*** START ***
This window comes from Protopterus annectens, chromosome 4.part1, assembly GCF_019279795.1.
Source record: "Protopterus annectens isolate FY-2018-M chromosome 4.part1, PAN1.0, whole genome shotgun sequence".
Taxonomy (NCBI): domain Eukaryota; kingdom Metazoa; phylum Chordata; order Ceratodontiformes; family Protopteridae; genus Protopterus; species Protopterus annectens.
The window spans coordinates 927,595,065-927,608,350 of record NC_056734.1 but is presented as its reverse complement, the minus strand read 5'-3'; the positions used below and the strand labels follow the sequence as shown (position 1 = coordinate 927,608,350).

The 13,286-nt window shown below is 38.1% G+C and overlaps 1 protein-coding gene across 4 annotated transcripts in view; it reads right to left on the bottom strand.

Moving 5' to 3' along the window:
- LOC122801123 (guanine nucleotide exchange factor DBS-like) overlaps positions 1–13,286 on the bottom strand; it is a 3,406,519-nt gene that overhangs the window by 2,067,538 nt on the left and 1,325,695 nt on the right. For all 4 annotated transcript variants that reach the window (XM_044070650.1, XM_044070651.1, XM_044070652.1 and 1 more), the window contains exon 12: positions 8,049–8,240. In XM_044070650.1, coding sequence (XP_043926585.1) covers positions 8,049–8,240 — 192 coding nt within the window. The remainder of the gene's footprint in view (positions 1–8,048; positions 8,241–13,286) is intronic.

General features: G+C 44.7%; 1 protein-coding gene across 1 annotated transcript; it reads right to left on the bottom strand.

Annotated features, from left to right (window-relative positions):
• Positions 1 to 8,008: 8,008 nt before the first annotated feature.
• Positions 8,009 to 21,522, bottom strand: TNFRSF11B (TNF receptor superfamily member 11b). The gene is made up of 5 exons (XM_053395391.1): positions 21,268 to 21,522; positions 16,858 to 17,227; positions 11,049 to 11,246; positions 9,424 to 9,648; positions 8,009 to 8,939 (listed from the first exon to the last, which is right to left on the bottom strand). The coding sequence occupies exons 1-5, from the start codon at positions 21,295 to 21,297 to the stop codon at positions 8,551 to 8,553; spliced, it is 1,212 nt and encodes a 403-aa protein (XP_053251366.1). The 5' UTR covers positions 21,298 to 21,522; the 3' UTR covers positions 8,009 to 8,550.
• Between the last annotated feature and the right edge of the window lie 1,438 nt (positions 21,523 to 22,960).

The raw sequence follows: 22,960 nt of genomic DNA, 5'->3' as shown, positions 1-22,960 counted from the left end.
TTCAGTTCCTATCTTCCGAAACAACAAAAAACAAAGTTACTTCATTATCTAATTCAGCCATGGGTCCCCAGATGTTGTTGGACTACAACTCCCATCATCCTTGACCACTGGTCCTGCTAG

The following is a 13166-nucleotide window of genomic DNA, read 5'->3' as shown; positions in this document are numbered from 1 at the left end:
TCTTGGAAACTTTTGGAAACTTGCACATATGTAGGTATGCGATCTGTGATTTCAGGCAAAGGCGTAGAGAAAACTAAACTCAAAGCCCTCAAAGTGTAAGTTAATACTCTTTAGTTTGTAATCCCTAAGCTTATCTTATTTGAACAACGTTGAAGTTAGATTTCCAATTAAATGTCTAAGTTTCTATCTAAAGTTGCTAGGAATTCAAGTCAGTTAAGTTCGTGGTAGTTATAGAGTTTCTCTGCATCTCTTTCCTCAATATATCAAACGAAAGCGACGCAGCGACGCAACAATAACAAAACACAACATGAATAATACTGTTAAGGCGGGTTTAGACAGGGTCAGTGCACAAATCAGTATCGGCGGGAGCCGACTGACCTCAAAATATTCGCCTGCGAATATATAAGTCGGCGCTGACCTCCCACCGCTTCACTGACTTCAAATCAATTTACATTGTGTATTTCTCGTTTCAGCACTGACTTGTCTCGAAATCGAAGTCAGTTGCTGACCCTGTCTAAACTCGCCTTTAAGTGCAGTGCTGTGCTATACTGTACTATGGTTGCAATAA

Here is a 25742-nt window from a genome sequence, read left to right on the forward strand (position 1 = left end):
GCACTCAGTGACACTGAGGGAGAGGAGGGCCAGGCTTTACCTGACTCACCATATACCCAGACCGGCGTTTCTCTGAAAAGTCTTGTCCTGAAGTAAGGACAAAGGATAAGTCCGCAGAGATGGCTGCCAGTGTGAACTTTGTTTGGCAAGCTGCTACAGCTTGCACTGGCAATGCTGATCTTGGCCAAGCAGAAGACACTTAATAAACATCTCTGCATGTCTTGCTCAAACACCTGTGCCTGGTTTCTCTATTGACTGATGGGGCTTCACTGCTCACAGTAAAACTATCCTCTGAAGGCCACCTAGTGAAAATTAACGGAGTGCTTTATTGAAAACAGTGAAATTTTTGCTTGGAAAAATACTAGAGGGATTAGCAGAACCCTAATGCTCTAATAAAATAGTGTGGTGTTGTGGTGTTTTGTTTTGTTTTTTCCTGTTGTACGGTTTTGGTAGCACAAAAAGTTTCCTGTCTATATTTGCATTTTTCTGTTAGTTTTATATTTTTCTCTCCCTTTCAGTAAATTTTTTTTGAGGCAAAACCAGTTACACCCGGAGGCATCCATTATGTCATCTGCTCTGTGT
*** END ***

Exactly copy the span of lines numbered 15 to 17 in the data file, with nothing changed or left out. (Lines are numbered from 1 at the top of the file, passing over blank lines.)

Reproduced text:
The following is a 13166-nucleotide window of genomic DNA, read 5'->3' as shown; positions in this document are numbered from 1 at the left end:
TCTTGGAAACTTTTGGAAACTTGCACATATGTAGGTATGCGATCTGTGATTTCAGGCAAAGGCGTAGAGAAAACTAAACTCAAAGCCCTCAAAGTGTAAGTTAATACTCTTTAGTTTGTAATCCCTAAGCTTATCTTATTTGAACAACGTTGAAGTTAGATTTCCAATTAAATGTCTAAGTTTCTATCTAAAGTTGCTAGGAATTCAAGTCAGTTAAGTTCGTGGTAGTTATAGAGTTTCTCTGCATCTCTTTCCTCAATATATCAAACGAAAGCGACGCAGCGACGCAACAATAACAAAACACAACATGAATAATACTGTTAAGGCGGGTTTAGACAGGGTCAGTGCACAAATCAGTATCGGCGGGAGCCGACTGACCTCAAAATATTCGCCTGCGAATATATAAGTCGGCGCTGACCTCCCACCGCTTCACTGACTTCAAATCAATTTACATTGTGTATTTCTCGTTTCAGCACTGACTTGTCTCGAAATCGAAGTCAGTTGCTGACCCTGTCTAAACTCGCCTTTAAGTGCAGTGCTGTGCTATACTGTACTATGGTTGCAATAA

Here is a 25742-nt window from a genome sequence, read left to right on the forward strand (position 1 = left end):